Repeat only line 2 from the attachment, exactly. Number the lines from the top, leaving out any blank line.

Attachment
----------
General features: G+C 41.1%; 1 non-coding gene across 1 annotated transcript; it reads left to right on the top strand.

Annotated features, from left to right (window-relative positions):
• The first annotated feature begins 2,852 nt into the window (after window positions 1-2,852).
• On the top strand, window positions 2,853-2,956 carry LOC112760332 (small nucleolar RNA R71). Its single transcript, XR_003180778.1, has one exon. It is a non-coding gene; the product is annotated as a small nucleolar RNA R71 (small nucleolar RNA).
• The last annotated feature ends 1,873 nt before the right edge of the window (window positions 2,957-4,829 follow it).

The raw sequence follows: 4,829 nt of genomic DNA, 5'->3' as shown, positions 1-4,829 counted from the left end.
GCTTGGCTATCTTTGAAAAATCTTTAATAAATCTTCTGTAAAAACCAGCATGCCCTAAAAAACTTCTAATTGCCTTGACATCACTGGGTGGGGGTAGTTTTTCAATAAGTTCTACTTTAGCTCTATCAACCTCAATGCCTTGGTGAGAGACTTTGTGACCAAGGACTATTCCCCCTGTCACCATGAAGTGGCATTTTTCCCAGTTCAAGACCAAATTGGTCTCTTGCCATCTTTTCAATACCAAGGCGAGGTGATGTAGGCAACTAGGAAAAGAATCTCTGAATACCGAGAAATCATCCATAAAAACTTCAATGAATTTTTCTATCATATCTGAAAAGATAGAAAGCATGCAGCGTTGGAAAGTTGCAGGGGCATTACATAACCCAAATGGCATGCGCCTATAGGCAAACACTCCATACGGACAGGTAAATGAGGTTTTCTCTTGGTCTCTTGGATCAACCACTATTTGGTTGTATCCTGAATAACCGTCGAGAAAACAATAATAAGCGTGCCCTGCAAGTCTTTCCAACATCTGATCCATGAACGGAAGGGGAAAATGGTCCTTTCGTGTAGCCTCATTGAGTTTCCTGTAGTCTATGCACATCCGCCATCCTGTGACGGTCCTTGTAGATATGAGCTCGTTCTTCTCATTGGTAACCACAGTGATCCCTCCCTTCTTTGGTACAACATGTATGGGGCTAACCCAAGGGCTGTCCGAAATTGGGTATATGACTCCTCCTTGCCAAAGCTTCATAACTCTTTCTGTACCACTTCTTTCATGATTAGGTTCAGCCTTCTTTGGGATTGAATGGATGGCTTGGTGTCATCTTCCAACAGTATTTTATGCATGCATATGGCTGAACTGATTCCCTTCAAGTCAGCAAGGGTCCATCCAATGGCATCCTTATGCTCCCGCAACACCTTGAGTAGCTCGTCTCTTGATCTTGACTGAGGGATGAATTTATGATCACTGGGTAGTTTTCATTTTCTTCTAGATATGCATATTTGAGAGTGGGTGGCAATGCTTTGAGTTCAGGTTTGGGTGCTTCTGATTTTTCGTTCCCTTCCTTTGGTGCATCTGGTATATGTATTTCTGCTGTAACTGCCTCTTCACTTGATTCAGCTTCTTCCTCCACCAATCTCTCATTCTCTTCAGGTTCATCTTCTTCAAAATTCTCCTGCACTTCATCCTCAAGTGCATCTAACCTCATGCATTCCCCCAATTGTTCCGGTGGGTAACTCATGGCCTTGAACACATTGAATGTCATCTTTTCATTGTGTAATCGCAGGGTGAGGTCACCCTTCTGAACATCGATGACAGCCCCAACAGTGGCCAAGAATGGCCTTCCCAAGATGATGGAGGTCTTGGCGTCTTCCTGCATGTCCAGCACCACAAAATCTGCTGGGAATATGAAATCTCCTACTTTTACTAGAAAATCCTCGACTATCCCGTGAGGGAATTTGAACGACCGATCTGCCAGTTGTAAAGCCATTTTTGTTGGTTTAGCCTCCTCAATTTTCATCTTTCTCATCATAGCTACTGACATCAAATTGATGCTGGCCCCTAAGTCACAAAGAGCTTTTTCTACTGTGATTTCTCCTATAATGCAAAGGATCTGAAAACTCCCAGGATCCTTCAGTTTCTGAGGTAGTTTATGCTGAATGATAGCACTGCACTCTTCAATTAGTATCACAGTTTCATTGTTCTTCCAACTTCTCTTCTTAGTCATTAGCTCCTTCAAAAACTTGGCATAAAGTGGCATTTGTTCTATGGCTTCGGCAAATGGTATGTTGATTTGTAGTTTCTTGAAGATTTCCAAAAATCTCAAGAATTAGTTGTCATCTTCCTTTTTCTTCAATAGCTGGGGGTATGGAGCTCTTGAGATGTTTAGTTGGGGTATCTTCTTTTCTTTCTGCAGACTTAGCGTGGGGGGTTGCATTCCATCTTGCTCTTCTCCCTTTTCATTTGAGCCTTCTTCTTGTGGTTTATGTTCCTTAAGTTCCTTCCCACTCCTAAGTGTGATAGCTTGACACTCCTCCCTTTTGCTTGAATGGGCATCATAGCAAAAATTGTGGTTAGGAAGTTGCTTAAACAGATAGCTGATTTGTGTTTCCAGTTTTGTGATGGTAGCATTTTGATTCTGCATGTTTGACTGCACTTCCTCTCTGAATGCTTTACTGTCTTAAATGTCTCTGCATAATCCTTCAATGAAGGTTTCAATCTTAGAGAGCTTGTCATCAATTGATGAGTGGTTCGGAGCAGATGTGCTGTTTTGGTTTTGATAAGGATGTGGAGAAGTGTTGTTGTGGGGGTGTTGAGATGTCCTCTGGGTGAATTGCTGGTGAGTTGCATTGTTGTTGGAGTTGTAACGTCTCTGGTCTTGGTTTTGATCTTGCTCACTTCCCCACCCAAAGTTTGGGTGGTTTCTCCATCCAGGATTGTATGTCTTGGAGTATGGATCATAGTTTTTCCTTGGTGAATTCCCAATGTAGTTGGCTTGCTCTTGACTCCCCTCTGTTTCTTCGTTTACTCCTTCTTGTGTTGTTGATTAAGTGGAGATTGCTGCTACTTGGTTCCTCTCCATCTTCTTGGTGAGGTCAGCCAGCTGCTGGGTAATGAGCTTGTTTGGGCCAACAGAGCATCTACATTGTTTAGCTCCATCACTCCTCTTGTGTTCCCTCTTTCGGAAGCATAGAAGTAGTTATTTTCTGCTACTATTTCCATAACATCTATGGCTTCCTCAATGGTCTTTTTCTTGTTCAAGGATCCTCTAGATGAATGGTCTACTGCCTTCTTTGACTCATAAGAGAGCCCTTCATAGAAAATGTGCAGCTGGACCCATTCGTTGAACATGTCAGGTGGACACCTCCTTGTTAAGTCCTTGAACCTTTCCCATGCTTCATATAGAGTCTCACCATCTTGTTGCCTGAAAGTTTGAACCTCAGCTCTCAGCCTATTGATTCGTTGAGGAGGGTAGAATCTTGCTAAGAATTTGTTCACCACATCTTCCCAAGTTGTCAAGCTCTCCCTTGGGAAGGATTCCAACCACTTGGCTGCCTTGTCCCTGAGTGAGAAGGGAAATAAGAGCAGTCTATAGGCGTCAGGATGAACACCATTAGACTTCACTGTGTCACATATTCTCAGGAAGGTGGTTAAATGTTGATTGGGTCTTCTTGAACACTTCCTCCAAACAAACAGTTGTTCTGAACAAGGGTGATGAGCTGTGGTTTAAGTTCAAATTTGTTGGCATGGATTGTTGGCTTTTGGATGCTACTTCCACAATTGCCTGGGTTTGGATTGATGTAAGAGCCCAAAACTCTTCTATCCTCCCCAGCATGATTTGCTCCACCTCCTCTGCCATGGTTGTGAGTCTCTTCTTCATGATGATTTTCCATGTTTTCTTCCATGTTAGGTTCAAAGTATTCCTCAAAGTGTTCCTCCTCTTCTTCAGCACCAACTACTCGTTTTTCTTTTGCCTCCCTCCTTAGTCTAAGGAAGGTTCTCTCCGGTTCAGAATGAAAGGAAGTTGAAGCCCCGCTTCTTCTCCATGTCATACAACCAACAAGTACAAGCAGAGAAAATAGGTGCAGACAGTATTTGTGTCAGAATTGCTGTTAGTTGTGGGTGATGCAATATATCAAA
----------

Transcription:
Annotated features, from left to right (window-relative positions):